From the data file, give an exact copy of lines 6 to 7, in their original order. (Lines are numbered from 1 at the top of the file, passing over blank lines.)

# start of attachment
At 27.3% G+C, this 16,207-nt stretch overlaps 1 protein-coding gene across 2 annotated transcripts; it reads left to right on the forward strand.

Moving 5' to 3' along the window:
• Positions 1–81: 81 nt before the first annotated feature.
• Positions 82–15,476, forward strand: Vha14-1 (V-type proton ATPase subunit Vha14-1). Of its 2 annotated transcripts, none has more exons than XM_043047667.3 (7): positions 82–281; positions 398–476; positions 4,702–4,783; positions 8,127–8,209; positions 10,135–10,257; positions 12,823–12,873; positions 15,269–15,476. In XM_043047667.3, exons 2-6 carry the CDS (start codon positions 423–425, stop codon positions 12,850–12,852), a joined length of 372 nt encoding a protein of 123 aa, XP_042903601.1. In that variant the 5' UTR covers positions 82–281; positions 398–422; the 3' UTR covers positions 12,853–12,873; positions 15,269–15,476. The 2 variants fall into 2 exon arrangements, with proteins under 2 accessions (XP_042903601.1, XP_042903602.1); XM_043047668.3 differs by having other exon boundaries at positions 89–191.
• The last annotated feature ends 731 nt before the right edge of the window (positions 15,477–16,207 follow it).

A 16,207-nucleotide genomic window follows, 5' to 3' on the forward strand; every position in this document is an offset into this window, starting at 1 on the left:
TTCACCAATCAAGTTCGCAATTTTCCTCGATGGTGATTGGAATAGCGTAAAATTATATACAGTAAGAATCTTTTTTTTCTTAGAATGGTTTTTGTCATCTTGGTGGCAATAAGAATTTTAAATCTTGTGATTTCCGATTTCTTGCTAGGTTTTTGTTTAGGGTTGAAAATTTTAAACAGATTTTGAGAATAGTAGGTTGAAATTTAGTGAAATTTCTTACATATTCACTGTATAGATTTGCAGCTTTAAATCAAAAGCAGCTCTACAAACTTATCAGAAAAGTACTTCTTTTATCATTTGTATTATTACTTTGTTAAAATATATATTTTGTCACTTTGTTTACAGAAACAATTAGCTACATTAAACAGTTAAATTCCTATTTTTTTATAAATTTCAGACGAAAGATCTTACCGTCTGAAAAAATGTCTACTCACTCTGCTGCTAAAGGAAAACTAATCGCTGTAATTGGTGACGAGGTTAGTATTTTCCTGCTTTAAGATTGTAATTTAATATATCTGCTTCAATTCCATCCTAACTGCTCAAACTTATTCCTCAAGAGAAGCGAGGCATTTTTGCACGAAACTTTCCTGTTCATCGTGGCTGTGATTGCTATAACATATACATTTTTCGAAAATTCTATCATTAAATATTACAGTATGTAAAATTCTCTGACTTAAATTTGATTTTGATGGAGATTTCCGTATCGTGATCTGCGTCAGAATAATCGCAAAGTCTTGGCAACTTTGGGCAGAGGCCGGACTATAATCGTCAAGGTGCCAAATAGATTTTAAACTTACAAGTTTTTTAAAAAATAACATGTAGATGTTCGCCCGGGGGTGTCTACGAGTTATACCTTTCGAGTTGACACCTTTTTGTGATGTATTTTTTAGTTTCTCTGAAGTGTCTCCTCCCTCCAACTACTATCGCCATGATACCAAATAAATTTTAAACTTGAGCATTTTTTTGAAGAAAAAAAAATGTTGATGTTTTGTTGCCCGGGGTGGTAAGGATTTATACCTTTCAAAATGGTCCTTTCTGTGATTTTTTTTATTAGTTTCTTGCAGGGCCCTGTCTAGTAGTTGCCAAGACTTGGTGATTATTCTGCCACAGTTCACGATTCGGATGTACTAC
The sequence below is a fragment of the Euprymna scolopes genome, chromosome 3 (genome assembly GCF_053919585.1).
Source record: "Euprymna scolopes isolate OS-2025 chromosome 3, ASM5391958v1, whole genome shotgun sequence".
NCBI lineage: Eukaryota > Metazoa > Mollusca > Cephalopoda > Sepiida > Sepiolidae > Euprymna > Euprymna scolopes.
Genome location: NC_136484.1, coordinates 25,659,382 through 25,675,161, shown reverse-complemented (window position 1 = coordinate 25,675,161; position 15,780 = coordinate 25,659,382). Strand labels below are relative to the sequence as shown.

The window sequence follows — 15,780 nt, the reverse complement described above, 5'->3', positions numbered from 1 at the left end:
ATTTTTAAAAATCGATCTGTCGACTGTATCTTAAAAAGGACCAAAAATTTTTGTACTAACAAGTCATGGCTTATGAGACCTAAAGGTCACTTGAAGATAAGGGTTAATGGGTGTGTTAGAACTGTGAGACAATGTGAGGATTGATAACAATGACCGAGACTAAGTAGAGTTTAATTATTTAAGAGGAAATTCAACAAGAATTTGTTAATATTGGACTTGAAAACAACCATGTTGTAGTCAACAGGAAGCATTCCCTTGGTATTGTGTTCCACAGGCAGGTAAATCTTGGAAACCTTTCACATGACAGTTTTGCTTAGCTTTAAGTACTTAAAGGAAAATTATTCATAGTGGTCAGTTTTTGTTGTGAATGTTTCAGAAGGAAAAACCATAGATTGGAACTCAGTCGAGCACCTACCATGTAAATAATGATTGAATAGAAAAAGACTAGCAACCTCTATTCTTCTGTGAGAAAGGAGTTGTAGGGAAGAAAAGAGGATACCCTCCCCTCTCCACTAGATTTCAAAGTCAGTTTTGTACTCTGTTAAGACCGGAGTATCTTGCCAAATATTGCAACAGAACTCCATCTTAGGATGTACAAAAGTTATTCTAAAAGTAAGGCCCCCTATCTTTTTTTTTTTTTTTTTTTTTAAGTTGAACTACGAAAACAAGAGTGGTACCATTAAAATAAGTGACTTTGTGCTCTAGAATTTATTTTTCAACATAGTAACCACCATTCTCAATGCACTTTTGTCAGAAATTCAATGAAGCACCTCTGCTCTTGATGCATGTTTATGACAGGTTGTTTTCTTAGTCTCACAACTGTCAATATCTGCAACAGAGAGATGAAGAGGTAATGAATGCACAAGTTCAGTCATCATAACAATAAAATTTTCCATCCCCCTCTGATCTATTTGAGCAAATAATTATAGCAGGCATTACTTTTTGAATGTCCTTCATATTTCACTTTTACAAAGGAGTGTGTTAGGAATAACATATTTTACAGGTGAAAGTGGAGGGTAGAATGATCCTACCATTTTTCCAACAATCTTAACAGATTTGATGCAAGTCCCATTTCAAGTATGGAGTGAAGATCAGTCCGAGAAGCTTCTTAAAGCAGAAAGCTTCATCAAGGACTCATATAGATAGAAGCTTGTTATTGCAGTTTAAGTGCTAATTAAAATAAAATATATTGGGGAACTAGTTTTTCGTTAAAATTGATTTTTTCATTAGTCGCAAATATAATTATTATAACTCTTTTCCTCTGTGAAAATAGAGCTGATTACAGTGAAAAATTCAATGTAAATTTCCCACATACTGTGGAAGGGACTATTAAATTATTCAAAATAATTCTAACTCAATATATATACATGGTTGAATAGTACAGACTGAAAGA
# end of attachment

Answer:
A 16,207-nucleotide genomic window follows, 5' to 3' on the forward strand; every position in this document is an offset into this window, starting at 1 on the left:
TTCACCAATCAAGTTCGCAATTTTCCTCGATGGTGATTGGAATAGCGTAAAATTATATACAGTAAGAATCTTTTTTTTCTTAGAATGGTTTTTGTCATCTTGGTGGCAATAAGAATTTTAAATCTTGTGATTTCCGATTTCTTGCTAGGTTTTTGTTTAGGGTTGAAAATTTTAAACAGATTTTGAGAATAGTAGGTTGAAATTTAGTGAAATTTCTTACATATTCACTGTATAGATTTGCAGCTTTAAATCAAAAGCAGCTCTACAAACTTATCAGAAAAGTACTTCTTTTATCATTTGTATTATTACTTTGTTAAAATATATATTTTGTCACTTTGTTTACAGAAACAATTAGCTACATTAAACAGTTAAATTCCTATTTTTTTATAAATTTCAGACGAAAGATCTTACCGTCTGAAAAAATGTCTACTCACTCTGCTGCTAAAGGAAAACTAATCGCTGTAATTGGTGACGAGGTTAGTATTTTCCTGCTTTAAGATTGTAATTTAATATATCTGCTTCAATTCCATCCTAACTGCTCAAACTTATTCCTCAAGAGAAGCGAGGCATTTTTGCACGAAACTTTCCTGTTCATCGTGGCTGTGATTGCTATAACATATACATTTTTCGAAAATTCTATCATTAAATATTACAGTATGTAAAATTCTCTGACTTAAATTTGATTTTGATGGAGATTTCCGTATCGTGATCTGCGTCAGAATAATCGCAAAGTCTTGGCAACTTTGGGCAGAGGCCGGACTATAATCGTCAAGGTGCCAAATAGATTTTAAACTTACAAGTTTTTTAAAAAATAACATGTAGATGTTCGCCCGGGGGTGTCTACGAGTTATACCTTTCGAGTTGACACCTTTTTGTGATGTATTTTTTAGTTTCTCTGAAGTGTCTCCTCCCTCCAACTACTATCGCCATGATACCAAATAAATTTTAAACTTGAGCATTTTTTTGAAGAAAAAAAAATGTTGATGTTTTGTTGCCCGGGGTGGTAAGGATTTATACCTTTCAAAATGGTCCTTTCTGTGATTTTTTTTATTAGTTTCTTGCAGGGCCCTGTCTAGTAGTTGCCAAGACTTGGTGATTATTCTGCCACAGTTCACGATTCGGATGTACTAC